Experts warn that zero-day flaws will be exploited at mass scale, while the adoption of AI technology will lead to a rise in advanced social engineering attacks.

The cybersecurity landscape is always in a state of flux, but certain developments in 2023 shook up the sector.

Constant tech developments led to new threats, with the rise of AI technology creating new ways to defend and attack security systems. A report at the end of 2023 suggest most Irish businesses faced a cyberattack during the year, highlighting the dangers.

Meanwhile, cyberattacks continue to target larger businesses and critical infrastructure, with examples such as the disruption to most of Iran’s petrol stations showing just how damaging and widespread a successful attack can be.

As we move into the unknown of 2024, various cybersecurity experts have shared their predictions for how cybersecurity will evolve this year.

Zero-day flaws will be exploited at scale

With everyday devices getting constant updates, it seems inevitable that vulnerabilities manage to slip through the net and go undiscovered – until either security researchers or attackers manage to find it.

But as cyberattackers and ransomware groups improve their capabilities, Raj Samani – SVP chief scientist at cybersecurity platform Rapid7 – believes zero-day flaws will be exploited more frequently. Samani claims Rapid7 has observed ransomware groups exploiting more zero-day vulnerabilities and that this will be conducted “at scale”.

“This trend is seeing criminal groups that to date have not demonstrated any real capable skills in gaining access to previously unidentified vulnerabilities, exploit them and gain a foothold into victim networks,” Samani said. “This demonstrates that potentially something is afoot in the ransomware ecosystem.

“For organisations, the message is simple: get your vulnerability management and patching procedures in place and do it now.”

The impact of zero-day flaws can be significant, as one of these vulnerabilities on iPhones was used to install Pegasus spyware in recent years. Recent reports suggest other forms of spyware have exploited zero-day vulnerabilities in iPhones.

Cloud will be a battleground

As more companies adopt cloud technology, they also open the door to new avenues of attack. Samani said the cloud will continue to be a cybersecurity “battleground” and raised concerns that commercial cloud service providers (CSPs) will be targeted.

“That’s because cybercriminals are no longer relying on known command-and-control servers,” Samani said. “Instead, they’re turning to commercial CSPs for cover to host malicious content. It’s a clever trend, and it comes back to the game of hide-and-seek, with attackers exploiting the cloud’s anonymity and legitimacy, and blending their activities with legitimate services.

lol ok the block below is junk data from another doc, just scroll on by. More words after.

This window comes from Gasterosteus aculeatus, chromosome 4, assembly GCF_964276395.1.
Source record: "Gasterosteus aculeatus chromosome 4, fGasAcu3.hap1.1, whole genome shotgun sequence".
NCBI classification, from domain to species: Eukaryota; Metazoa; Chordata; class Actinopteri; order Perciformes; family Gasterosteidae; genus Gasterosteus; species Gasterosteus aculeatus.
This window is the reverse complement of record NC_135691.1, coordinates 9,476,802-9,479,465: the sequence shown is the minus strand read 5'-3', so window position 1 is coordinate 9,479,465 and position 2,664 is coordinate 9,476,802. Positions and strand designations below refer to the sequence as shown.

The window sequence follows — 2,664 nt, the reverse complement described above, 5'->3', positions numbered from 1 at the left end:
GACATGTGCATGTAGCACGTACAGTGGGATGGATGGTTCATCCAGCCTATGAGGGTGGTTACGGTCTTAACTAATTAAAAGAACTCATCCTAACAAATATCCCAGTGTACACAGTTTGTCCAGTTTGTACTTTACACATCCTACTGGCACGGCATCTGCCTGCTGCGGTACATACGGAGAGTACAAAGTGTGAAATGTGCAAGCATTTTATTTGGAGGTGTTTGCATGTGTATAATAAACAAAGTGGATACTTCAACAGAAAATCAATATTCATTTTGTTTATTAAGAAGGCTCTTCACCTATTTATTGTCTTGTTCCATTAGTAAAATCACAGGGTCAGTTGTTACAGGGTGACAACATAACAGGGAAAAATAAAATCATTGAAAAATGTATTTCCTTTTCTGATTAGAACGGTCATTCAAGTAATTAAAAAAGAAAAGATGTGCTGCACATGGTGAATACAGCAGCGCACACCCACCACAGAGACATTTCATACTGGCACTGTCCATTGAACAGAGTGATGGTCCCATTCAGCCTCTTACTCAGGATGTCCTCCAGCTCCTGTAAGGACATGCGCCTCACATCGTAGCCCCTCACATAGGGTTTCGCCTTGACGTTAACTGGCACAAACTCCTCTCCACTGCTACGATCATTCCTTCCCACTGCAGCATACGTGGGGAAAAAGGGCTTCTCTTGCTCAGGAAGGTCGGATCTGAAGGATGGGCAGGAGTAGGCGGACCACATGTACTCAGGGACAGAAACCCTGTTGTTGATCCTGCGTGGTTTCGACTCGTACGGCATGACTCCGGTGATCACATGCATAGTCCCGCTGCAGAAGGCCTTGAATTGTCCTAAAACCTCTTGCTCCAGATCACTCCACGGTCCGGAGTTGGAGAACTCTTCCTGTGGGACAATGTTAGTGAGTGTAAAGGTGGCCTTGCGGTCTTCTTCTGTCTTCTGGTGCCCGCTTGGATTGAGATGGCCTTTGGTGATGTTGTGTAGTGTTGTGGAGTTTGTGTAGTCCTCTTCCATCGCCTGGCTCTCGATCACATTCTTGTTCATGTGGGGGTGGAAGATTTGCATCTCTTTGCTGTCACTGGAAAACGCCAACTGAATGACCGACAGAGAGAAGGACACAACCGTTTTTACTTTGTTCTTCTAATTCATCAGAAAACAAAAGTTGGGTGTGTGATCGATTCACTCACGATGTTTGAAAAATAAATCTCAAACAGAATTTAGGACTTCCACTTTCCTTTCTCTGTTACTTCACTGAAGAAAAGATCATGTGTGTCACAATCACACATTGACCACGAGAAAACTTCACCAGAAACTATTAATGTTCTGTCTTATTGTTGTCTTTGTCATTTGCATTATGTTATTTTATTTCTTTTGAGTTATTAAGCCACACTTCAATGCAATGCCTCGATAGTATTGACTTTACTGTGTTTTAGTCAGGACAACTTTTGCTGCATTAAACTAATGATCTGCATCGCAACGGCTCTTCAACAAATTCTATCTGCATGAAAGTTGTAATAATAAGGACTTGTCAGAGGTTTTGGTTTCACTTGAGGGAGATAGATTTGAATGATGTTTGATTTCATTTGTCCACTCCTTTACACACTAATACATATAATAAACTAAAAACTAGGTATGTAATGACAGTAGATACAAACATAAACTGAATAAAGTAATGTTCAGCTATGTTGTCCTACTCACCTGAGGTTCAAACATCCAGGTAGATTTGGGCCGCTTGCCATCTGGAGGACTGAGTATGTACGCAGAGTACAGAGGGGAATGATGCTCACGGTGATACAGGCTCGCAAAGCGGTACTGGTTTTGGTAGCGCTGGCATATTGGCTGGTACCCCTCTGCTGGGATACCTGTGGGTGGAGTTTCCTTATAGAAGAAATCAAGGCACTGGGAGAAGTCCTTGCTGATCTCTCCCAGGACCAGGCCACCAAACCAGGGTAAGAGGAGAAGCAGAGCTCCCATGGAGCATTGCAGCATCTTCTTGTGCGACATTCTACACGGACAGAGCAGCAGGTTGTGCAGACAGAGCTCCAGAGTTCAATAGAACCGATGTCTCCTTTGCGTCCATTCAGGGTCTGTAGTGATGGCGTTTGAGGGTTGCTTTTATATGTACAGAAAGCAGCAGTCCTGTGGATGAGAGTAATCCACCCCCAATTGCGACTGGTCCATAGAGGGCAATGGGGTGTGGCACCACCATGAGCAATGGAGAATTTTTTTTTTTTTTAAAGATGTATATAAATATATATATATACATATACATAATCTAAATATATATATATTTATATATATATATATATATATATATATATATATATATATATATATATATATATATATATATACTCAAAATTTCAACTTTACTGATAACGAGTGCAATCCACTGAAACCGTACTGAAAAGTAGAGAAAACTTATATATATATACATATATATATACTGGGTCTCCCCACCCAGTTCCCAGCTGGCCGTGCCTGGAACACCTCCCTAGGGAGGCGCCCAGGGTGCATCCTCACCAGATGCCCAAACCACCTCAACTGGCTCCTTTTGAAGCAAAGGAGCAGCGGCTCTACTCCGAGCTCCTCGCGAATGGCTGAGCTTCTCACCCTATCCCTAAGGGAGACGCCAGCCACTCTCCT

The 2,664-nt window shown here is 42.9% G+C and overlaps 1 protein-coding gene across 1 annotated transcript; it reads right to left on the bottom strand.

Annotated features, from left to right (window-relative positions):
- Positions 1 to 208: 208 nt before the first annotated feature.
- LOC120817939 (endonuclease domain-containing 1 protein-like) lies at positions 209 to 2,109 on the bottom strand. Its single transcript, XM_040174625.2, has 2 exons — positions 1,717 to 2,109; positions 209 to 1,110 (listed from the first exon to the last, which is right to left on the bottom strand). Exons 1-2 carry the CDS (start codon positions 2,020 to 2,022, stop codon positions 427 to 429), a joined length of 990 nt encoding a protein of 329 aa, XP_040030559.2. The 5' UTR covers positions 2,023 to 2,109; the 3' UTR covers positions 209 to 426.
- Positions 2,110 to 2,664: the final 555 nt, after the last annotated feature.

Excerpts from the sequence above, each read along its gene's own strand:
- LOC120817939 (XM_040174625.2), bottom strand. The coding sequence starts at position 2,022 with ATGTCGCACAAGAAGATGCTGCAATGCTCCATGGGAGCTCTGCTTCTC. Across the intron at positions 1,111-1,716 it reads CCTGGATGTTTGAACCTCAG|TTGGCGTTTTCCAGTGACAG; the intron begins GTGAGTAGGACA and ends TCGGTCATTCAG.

“Combatting this threat requires more innovative solutions, such as those leveraging AI and advanced automation techniques – as well as heightened vigilance – in the cloud.”

AI could cause new risks

Last year, experts predicted that 2023 would see both attackers and defenders utilise AI technology for the purposes of cyberattacks and cybersecurity – a prediction that was proven correct in many cases.

Sabeen Malik, VP of global government affairs and public policy at Rapid7, predicts that more advanced AI and automation techniques promise a way to deal with the growth in cyberattacks, but said it’s important to “not get ahead of ourselves”.

“The inevitable rush to market for some solutions means that some AI capabilities will miss the mark,” Malik said. “Therefore, organisations that adopt AI solutions must ensure that they truly improve cyber resilience without presenting new cyber risks.”

Malik predicted a growth in AI being used to create deepfakes – AI-generated images and videos – and for identity management. Mike Britton, CISO with email security provider Abnormal Security, noted that generative AI is a “double-edged sword” as it can help criminals launch attacks. Britton also raised concerns about deepfake technology.

“The rise of deepfake technology will further complicate social engineering attacks as well,” Britton said. “Today, deepfakes are possible but are not yet a common attack tactic. However, we are right around the corner from seeing them become more widely used by bad actors looking to trick their victims into sharing money or sensitive information.”

Read more at: Silicone Republic